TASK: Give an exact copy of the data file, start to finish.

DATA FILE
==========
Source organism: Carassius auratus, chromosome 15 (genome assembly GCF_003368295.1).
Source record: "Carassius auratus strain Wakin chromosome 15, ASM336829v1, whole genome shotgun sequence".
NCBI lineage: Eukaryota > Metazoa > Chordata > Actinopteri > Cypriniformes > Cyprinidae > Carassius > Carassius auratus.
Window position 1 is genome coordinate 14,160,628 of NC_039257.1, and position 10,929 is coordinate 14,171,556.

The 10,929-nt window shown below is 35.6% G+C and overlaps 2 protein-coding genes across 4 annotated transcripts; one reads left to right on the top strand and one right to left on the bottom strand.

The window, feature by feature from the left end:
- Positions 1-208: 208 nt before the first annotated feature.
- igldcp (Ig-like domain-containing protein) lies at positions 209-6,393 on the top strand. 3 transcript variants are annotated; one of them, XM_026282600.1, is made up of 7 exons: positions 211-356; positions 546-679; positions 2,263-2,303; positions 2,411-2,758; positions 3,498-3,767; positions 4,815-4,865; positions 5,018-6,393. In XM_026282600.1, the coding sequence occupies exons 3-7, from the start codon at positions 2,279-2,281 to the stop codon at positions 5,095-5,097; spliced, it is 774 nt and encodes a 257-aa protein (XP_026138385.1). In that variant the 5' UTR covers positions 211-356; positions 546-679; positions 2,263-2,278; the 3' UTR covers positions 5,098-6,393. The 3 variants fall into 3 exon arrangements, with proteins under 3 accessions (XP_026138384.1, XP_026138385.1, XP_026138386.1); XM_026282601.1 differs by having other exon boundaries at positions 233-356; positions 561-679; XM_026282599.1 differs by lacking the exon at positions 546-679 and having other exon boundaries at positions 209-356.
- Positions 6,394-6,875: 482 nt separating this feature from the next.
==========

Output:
Source organism: Carassius auratus, chromosome 15 (genome assembly GCF_003368295.1).
Source record: "Carassius auratus strain Wakin chromosome 15, ASM336829v1, whole genome shotgun sequence".
NCBI lineage: Eukaryota > Metazoa > Chordata > Actinopteri > Cypriniformes > Cyprinidae > Carassius > Carassius auratus.
Window position 1 is genome coordinate 14,160,628 of NC_039257.1, and position 10,929 is coordinate 14,171,556.

The 10,929-nt window shown below is 35.6% G+C and overlaps 2 protein-coding genes across 4 annotated transcripts; one reads left to right on the top strand and one right to left on the bottom strand.

The window, feature by feature from the left end:
- Positions 1-208: 208 nt before the first annotated feature.
- igldcp (Ig-like domain-containing protein) lies at positions 209-6,393 on the top strand. 3 transcript variants are annotated; one of them, XM_026282600.1, is made up of 7 exons: positions 211-356; positions 546-679; positions 2,263-2,303; positions 2,411-2,758; positions 3,498-3,767; positions 4,815-4,865; positions 5,018-6,393. In XM_026282600.1, the coding sequence occupies exons 3-7, from the start codon at positions 2,279-2,281 to the stop codon at positions 5,095-5,097; spliced, it is 774 nt and encodes a 257-aa protein (XP_026138385.1). In that variant the 5' UTR covers positions 211-356; positions 546-679; positions 2,263-2,278; the 3' UTR covers positions 5,098-6,393. The 3 variants fall into 3 exon arrangements, with proteins under 3 accessions (XP_026138384.1, XP_026138385.1, XP_026138386.1); XM_026282601.1 differs by having other exon boundaries at positions 233-356; positions 561-679; XM_026282599.1 differs by lacking the exon at positions 546-679 and having other exon boundaries at positions 209-356.
- Positions 6,394-6,875: 482 nt separating this feature from the next.